uint8_t buflen = VW_MAX_MESSAGE_LEN;
    if (vw_get_message(buf, &buflen)) // Non-blocking
    {
	int i;
        digitalWrite(13, true);  // Flash a light to show received good message
	// Message with a good checksum received, dump it.
	Serial.print("Got: ");
	
	for (i = 0; i < buflen; i++)
	{
            char c = (buf[i]);
            Serial.print(c);
	    Serial.print(" ");
	}
        count++;
        Serial.print(count);
	Serial.println("");
        digitalWrite(13, false);
        
        /*James S main additions*/
        firstChar = buf[0];
        secondChar = buf[1];
    }
    
    Serial.print("second char is ");
    Serial.println(secondChar);
    
    //left and right
    if(firstChar == '1')
    {
     Serial.println("using first char");
     
      if(secondChar == '1')
       {
        digitalWrite(wr , HIGH);
        digitalWrite(wl, LOW);
        Serial.println("char 11 is working");
       }
      else if(secondChar == '2')
       {
        digitalWrite(wr, LOW);
        digitalWrite(wl, LOW);
        Serial.println("what is going on here?");
        }
      else if (secondChar == '3')
       {
         digitalWrite(wr, LOW);
         digitalWrite(wl, HIGH);  
         Serial.println("char 13 is working");      
       } 
    }
    //forward and reverse
    else if(firstChar == '2')
    {
      Serial.println("using second char");
      if(secondChar == '1')
       {
        digitalWrite(thf , HIGH);
        digitalWrite(thr, LOW);
         Serial.println("char 21 is working");   
       }
      else if(secondChar == '2')
       {
        digitalWrite(thf, LOW);
        digitalWrite(thr, LOW);
        }
      else if (secondChar == '3')
       {
         digitalWrite(thf, LOW);
         digitalWrite(thr, HIGH);
          Serial.println("char 23 is working");           
       } 
    }
    delay (1);
}

You need to isolate the relay jitter to hardware or software. If your arduino output pin that controls the relay with the jitter has a led connected to it (preferably driven by a transistor), then if the led blinks when the jitter occurs then the arduino output is turning on the relay causing the jitter. If you use a pulldown resistor on the output pin that controls the relay and the jitter goes away then it is probably software .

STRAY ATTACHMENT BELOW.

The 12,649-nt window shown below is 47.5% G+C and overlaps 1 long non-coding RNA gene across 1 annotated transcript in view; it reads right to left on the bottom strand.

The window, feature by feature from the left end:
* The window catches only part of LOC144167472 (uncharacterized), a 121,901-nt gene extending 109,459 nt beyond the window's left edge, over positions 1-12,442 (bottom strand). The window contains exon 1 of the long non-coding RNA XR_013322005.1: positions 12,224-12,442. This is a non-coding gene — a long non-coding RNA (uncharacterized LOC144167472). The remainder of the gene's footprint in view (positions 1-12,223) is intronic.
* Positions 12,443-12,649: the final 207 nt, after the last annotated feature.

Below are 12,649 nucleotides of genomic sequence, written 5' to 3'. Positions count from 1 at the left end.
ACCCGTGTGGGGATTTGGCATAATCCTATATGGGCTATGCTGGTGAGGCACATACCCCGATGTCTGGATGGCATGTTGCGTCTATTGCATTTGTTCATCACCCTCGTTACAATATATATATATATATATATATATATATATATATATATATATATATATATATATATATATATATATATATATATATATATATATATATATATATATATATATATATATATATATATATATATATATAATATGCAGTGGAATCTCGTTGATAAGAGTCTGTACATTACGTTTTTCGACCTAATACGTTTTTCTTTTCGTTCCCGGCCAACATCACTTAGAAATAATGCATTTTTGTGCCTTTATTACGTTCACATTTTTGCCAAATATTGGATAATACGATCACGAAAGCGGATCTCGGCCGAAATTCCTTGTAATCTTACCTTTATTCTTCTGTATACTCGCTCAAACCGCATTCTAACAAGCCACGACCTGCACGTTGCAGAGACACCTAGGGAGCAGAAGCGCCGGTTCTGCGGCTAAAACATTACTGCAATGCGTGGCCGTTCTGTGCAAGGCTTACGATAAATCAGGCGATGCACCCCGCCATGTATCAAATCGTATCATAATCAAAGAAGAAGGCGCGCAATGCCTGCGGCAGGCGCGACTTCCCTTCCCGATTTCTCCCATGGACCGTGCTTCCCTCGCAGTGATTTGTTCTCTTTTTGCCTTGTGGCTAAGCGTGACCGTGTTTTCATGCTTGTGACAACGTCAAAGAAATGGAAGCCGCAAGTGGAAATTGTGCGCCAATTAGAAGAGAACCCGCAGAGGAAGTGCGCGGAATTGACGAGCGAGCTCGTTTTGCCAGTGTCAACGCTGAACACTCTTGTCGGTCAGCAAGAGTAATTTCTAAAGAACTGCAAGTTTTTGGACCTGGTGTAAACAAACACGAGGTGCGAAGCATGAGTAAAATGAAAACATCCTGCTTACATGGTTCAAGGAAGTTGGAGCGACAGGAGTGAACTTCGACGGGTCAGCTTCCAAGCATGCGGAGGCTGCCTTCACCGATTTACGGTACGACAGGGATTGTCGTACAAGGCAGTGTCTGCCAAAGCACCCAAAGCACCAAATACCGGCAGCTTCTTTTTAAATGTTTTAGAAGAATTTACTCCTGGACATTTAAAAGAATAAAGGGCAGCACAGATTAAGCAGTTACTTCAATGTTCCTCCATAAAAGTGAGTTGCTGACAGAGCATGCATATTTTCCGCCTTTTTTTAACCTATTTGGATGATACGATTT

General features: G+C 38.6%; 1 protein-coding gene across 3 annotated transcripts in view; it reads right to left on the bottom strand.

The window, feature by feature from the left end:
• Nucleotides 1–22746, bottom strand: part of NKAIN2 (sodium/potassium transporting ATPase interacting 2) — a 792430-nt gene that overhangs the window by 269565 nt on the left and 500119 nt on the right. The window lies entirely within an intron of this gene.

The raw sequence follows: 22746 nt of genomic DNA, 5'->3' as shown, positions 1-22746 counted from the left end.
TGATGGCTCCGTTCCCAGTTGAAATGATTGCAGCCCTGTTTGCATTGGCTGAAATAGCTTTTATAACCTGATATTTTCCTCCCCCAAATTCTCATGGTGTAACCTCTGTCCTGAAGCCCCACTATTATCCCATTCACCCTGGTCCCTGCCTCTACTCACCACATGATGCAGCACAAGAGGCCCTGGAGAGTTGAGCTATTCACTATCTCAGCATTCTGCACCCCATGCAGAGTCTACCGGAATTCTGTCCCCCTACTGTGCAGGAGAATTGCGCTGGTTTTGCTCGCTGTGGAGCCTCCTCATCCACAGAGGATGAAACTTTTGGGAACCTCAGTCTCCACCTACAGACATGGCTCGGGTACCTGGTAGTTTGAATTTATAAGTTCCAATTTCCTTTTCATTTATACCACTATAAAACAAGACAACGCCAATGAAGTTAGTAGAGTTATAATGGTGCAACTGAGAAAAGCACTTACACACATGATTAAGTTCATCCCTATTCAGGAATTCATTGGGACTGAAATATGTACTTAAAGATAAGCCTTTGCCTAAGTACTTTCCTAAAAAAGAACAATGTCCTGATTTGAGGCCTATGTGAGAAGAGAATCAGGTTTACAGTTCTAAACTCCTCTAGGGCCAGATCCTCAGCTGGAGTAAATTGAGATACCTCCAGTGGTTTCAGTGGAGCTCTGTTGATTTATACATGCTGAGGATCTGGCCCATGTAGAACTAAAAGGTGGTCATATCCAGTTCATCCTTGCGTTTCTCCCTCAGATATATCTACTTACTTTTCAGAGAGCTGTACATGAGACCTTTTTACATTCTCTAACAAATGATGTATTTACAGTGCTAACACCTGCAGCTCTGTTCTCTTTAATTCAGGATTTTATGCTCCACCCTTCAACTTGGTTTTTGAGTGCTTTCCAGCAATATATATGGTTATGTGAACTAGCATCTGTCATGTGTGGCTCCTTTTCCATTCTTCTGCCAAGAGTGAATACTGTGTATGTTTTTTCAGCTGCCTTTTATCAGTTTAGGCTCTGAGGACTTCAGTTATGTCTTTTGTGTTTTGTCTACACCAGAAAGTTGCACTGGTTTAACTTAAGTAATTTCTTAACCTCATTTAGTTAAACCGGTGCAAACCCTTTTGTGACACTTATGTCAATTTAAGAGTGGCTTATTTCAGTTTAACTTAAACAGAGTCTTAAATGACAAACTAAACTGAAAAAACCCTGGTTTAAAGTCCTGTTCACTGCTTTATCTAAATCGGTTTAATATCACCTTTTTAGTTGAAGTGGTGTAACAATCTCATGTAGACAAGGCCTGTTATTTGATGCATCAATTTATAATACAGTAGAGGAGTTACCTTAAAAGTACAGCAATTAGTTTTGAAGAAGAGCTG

I can't help you with the software but I would recommend using electrolytic filter caps on your power bus. You haven't posted a schematic so we don't know how you are powering your transmitter. If you draw a schematic by hand and post a photo of it then we can discuss that.

Not sure how to insert an image, however the arduino is powered by a 9v battery. The arduino powers the joystick with 5v and the transmitter with 5v. The signals from the joystick go in pins a0 and a1. Pin 13 is the data pin for the transmitter.

Move the transmitter power to the 9V bus. The transmitter can operate up to 12V (but the receiver only 5V). Your transmitter may be loading down your 5V logic bus. Besides, moving the input voltage for the transmitter from 5V to 9V means in an increase in range which is almost double .

are you using antennas ?

There is an antenna on the receiver but not on the transmitter. I put a 4.7 k ohm resistor to ground on the offending relay and the jitter is still going, the light on the relay module is blinking on and off.

What is strange to me is forward and reverse are working fine however left is jittery and right is fine.

The person who had written the code before me had pin 13 going on then off when the car was receiving. This was one of the turning signals to the car too.

A transmitter without an antenna can damage itself esp. if run at max voltage. It can also pull far more current since the antenna is not matched to the output stage. 1/4 wavelength at 433MHz is 17.3cm

You can coil the Tx antenna but Rx should be straight.